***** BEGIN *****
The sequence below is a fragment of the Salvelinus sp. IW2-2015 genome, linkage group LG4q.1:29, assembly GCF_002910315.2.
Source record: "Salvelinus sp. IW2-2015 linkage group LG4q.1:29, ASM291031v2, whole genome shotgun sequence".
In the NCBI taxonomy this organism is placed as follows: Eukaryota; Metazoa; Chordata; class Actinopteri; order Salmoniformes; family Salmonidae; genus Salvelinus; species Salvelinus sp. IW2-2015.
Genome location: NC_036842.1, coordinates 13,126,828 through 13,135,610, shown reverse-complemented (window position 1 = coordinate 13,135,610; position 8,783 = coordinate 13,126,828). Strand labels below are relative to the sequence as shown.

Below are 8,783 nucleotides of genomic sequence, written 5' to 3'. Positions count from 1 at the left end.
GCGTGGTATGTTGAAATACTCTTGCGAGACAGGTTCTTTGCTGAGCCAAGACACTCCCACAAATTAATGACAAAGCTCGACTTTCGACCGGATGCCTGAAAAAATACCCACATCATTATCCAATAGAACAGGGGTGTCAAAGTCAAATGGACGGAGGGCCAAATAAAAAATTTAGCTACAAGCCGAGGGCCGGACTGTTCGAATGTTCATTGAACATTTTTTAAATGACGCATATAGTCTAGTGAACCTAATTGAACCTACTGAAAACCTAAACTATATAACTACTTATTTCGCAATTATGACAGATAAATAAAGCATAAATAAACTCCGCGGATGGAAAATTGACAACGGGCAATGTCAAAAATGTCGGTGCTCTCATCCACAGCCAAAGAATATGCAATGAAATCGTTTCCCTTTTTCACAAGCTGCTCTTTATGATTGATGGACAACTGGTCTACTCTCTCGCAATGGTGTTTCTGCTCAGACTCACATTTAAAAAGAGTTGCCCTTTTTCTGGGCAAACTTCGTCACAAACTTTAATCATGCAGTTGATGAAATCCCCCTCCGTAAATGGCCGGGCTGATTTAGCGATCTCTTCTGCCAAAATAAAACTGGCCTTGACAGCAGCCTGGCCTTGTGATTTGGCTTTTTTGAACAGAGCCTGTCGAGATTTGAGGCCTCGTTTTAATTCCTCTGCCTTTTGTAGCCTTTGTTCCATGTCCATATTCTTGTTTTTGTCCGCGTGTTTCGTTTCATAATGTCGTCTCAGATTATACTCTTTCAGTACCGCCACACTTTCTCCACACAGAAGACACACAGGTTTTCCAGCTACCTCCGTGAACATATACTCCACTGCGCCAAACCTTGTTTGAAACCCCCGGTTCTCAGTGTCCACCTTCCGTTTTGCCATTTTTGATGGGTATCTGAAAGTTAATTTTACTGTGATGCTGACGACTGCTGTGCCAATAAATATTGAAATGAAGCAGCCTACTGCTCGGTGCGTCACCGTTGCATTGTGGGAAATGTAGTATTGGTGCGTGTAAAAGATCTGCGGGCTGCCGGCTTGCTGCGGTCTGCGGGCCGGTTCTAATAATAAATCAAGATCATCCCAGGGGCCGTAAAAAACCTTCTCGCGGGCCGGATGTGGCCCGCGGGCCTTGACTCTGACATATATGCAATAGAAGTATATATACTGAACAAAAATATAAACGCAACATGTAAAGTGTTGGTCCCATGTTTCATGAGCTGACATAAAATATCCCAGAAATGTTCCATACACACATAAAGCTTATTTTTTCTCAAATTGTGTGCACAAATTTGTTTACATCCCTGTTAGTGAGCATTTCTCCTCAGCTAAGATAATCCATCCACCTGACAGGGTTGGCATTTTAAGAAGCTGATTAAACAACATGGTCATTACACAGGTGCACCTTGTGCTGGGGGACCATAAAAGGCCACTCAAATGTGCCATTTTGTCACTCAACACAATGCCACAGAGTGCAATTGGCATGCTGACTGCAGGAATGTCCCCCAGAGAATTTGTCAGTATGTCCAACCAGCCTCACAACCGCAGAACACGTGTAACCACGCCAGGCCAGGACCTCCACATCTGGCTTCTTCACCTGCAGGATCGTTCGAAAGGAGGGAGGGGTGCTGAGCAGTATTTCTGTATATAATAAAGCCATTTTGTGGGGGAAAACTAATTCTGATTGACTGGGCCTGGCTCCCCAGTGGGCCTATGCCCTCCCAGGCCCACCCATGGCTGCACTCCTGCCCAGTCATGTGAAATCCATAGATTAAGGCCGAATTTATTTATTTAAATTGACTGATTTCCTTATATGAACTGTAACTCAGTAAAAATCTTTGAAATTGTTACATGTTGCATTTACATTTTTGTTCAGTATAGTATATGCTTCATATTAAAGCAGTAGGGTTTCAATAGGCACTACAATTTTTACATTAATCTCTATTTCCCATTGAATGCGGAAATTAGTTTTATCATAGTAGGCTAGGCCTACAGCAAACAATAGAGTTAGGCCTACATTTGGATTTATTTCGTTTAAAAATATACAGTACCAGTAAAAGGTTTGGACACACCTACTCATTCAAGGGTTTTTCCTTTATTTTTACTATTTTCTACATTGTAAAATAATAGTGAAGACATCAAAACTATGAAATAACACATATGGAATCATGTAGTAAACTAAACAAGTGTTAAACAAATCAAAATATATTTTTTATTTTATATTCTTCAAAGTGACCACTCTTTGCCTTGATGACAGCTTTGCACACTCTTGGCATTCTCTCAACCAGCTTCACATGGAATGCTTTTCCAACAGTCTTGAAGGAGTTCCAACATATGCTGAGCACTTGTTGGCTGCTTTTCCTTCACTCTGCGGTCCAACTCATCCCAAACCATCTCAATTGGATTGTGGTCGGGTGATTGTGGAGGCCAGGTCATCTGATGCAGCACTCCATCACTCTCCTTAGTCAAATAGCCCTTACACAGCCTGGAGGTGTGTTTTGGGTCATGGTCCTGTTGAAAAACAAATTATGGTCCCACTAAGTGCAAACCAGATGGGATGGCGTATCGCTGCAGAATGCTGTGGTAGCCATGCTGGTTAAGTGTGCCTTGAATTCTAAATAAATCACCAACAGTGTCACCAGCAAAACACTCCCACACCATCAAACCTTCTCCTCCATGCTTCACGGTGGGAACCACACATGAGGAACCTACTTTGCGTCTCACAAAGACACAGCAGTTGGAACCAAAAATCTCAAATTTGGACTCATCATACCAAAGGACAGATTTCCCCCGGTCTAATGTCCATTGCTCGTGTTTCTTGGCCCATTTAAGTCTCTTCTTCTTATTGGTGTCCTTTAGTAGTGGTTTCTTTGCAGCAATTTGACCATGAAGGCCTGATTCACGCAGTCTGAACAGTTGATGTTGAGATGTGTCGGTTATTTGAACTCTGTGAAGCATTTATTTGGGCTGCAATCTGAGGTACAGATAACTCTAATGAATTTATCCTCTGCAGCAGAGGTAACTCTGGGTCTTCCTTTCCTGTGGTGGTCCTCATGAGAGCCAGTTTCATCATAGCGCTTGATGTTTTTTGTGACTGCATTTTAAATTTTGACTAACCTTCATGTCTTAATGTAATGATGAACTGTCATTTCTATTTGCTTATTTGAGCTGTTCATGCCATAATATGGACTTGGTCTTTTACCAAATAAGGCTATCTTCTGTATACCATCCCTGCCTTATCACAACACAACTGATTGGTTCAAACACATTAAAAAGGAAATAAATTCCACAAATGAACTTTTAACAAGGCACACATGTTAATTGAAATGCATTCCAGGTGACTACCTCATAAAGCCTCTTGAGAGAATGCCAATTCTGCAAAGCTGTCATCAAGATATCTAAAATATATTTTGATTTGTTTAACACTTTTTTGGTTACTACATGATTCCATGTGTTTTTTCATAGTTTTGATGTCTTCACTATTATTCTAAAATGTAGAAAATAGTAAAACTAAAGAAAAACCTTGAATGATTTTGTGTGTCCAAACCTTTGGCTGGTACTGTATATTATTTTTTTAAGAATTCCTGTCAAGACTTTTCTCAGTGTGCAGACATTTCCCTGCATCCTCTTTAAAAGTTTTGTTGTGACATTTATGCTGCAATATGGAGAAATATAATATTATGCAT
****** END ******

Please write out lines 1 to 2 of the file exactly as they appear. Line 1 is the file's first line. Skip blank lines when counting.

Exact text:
The sequence below is a fragment of the Salvelinus sp. IW2-2015 genome, linkage group LG4q.1:29, assembly GCF_002910315.2.
Source record: "Salvelinus sp. IW2-2015 linkage group LG4q.1:29, ASM291031v2, whole genome shotgun sequence".